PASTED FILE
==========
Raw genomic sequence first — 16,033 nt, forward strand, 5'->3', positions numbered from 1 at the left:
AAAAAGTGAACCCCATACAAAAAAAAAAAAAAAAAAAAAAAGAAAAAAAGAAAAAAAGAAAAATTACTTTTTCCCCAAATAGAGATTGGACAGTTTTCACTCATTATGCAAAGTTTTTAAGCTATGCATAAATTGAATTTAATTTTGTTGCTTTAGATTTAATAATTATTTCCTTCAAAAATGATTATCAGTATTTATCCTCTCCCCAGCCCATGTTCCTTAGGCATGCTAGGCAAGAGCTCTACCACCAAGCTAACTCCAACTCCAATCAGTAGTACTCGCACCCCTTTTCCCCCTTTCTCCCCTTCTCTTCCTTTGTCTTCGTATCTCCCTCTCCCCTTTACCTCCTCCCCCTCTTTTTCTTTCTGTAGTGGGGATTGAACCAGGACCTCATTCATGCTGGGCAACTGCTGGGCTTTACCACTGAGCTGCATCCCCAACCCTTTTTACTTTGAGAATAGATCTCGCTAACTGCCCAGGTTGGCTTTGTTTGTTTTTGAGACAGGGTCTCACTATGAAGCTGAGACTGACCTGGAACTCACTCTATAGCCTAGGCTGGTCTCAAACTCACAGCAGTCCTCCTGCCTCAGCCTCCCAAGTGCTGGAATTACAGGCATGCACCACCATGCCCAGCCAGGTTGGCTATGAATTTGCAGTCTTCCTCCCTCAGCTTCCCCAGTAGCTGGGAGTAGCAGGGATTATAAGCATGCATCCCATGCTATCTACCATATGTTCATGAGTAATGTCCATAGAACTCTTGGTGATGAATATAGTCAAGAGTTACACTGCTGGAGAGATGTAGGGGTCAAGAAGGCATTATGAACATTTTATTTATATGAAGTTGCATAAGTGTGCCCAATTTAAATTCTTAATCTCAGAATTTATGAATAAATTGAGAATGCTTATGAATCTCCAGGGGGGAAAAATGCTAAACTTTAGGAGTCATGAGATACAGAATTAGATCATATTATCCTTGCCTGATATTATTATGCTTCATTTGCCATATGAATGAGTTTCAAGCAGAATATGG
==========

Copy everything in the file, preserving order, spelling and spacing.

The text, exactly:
Raw genomic sequence first — 16,033 nt, forward strand, 5'->3', positions numbered from 1 at the left:
AAAAAGTGAACCCCATACAAAAAAAAAAAAAAAAAAAAAAAGAAAAAAAGAAAAAAAGAAAAATTACTTTTTCCCCAAATAGAGATTGGACAGTTTTCACTCATTATGCAAAGTTTTTAAGCTATGCATAAATTGAATTTAATTTTGTTGCTTTAGATTTAATAATTATTTCCTTCAAAAATGATTATCAGTATTTATCCTCTCCCCAGCCCATGTTCCTTAGGCATGCTAGGCAAGAGCTCTACCACCAAGCTAACTCCAACTCCAATCAGTAGTACTCGCACCCCTTTTCCCCCTTTCTCCCCTTCTCTTCCTTTGTCTTCGTATCTCCCTCTCCCCTTTACCTCCTCCCCCTCTTTTTCTTTCTGTAGTGGGGATTGAACCAGGACCTCATTCATGCTGGGCAACTGCTGGGCTTTACCACTGAGCTGCATCCCCAACCCTTTTTACTTTGAGAATAGATCTCGCTAACTGCCCAGGTTGGCTTTGTTTGTTTTTGAGACAGGGTCTCACTATGAAGCTGAGACTGACCTGGAACTCACTCTATAGCCTAGGCTGGTCTCAAACTCACAGCAGTCCTCCTGCCTCAGCCTCCCAAGTGCTGGAATTACAGGCATGCACCACCATGCCCAGCCAGGTTGGCTATGAATTTGCAGTCTTCCTCCCTCAGCTTCCCCAGTAGCTGGGAGTAGCAGGGATTATAAGCATGCATCCCATGCTATCTACCATATGTTCATGAGTAATGTCCATAGAACTCTTGGTGATGAATATAGTCAAGAGTTACACTGCTGGAGAGATGTAGGGGTCAAGAAGGCATTATGAACATTTTATTTATATGAAGTTGCATAAGTGTGCCCAATTTAAATTCTTAATCTCAGAATTTATGAATAAATTGAGAATGCTTATGAATCTCCAGGGGGGAAAAATGCTAAACTTTAGGAGTCATGAGATACAGAATTAGATCATATTATCCTTGCCTGATATTATTATGCTTCATTTGCCATATGAATGAGTTTCAAGCAGAATATGG